Non-equivalence of Key Positively Charged Residues of the Free Fatty Acid 2 Receptor in the Recognition and Function of Agonist Versus Antagonist Ligands.
Bottom Line: Specifically, although agonists require interaction with both arginine residues to bind the receptor, antagonists require an interaction with only one of the two.Moreover, different chemical series of antagonist interact preferentially with different arginine residues.A homology model capable of rationalizing these observations was developed and provides a tool that will be invaluable for identifying improved FFA2 agonists and antagonists to further define function and therapeutic opportunities of this receptor.
Affiliation: From the Molecular Pharmacology Group, Institute of Molecular, Cell and Systems Biology, College of Medical, Veterinary and Life Sciences, University of Glasgow, Glasgow G12 8QQ, Scotland, United Kingdom and.Show MeSH
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Mentions: As we were surprised by the relatively minor effect of removing the positively charged arginine residues (at least individually) in hFFA2 on binding of the two antagonists, we next addressed whether this reflected limited importance of the carboxylate functional group for binding of these antagonists. We considered this primarily because in previous models of FFA2 agonist binding, the carboxylate functionality has generally been predicted to form an ionic interaction with the key arginine residues of the receptor (9, 10). Therefore, we synthesized a variant of CATPB in which the carboxylic acid group was replaced with a methyl ester (MeCATPB) (Fig. 1). At wild type hFFA2 MeCATPB also functioned as an antagonist, able to block the ability of C3 to promote recruitment of β-arrestin 2 in a concentration-dependent manner (Fig. 7A). However, the potency of MeCATPB to do so was significantly less than CATPB (Fig. 7A). MeCATPB was also able to compete with [3H]GLPG0974 for binding, but it did so with a 13-fold reduction in affinity (p < 0.01) compared with the carboxylate-containing antagonist CATPB (Fig. 7B and Table 3). This reduction in affinity appeared to result from a loss of ionic interaction with the key arginine residues because, unlike for CATPB, there was no significant decrease in affinity of MeCATPB at either the R180A5.39 or R255A7.35 mutants compared with the wild type receptor (Fig. 7C and Table 3). Indeed, at R255A7.35 MeCATPB displayed a modest trend, that was, however, not statistically significant, toward an increase in affinity compared with the wild type receptor (Fig. 7C and Table 3). This may reflect that the substitution of Arg to Ala opens up the binding pocket to allow more rapid access of this ligand (see below). Next, to extend these analyses and to examine the importance of the carboxylate to antagonists structurally related to GLPG0974, we synthesized a carboxylate (Cmp 71)/methyl ester (MeCmp 71) ligand pair (Fig. 1) based on a representative compound in the GLPG0974 chemical series. These two compounds both contain a p-trifluoromethylbenzyl moiety instead of the m-chlorobenzyl group of GLPG0974 (Fig. 1). MeCmp 71 also acted as an antagonist of C3 (Fig. 7D), and as with the MeCATPB/CATPB pair, MeCmp 71 was significantly less potent than Cmp 71 (Fig. 7D). As anticipated from the above data, MeCmp 71 was also able to compete with [3H]GLPG0974 for binding to hFFA2, but it did so with significantly (p < 0.001) reduced affinity (17-fold) compared with Cmp 71 (Fig. 7E and Table 3). As with MeCATPB, there was no reduction of the binding affinity of MeCmp 71 to either the R180A5.39 or R255A7.35 hFFA2 single mutations compared with wild type hFFA2, and indeed, there was a significant increase in affinity (p < 0.01) at both (Fig. 7F and Table 3). This further supports the hypothesis that it is a loss of an ionic interaction with one or the other of these arginine residues that accounts for the reduced affinity of the methyl ester derivatives. As a further test of the contribution of the carboxylate moiety to binding affinity and function in this chemical series, we synthesized a further carboxylate (Cmp 42)/methyl ester (MeCmp 42) pair from this chemical series (Fig. 1) and performed both functional (Fig. 7G) and binding studies (Fig. 7H). Once again, in both situations the methyl ester was less effective than the carboxylate.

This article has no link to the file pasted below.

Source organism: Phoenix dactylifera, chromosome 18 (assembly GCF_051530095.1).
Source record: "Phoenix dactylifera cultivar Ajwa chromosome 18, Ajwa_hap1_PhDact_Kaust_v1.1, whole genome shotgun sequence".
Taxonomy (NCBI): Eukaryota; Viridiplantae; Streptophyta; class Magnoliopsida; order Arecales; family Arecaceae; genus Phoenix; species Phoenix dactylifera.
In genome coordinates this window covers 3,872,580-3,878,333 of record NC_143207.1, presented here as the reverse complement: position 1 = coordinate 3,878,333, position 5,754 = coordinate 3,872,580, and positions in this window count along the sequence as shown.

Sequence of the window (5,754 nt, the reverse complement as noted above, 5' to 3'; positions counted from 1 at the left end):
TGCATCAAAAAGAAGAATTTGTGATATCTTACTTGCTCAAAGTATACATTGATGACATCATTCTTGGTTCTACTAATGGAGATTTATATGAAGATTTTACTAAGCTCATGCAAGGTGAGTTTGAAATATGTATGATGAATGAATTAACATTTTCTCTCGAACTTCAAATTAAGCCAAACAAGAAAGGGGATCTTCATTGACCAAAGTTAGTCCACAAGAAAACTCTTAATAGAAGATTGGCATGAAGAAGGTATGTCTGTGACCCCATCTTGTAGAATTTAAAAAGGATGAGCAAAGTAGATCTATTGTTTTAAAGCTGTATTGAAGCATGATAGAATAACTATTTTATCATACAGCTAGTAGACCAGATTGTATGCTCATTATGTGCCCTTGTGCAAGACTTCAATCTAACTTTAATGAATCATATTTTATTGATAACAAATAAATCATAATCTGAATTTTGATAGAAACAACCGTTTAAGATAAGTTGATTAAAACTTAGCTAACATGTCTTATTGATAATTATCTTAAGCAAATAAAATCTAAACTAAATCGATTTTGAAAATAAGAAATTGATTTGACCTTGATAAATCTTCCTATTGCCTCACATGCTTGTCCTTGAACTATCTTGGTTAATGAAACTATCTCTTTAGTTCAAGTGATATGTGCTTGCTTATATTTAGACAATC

Affiliation: From the Molecular Pharmacology Group, Institute of Molecular, Cell and Systems Biology, College of Medical, Veterinary and Life Sciences, University of Glasgow, Glasgow G12 8QQ, Scotland, United Kingdom and.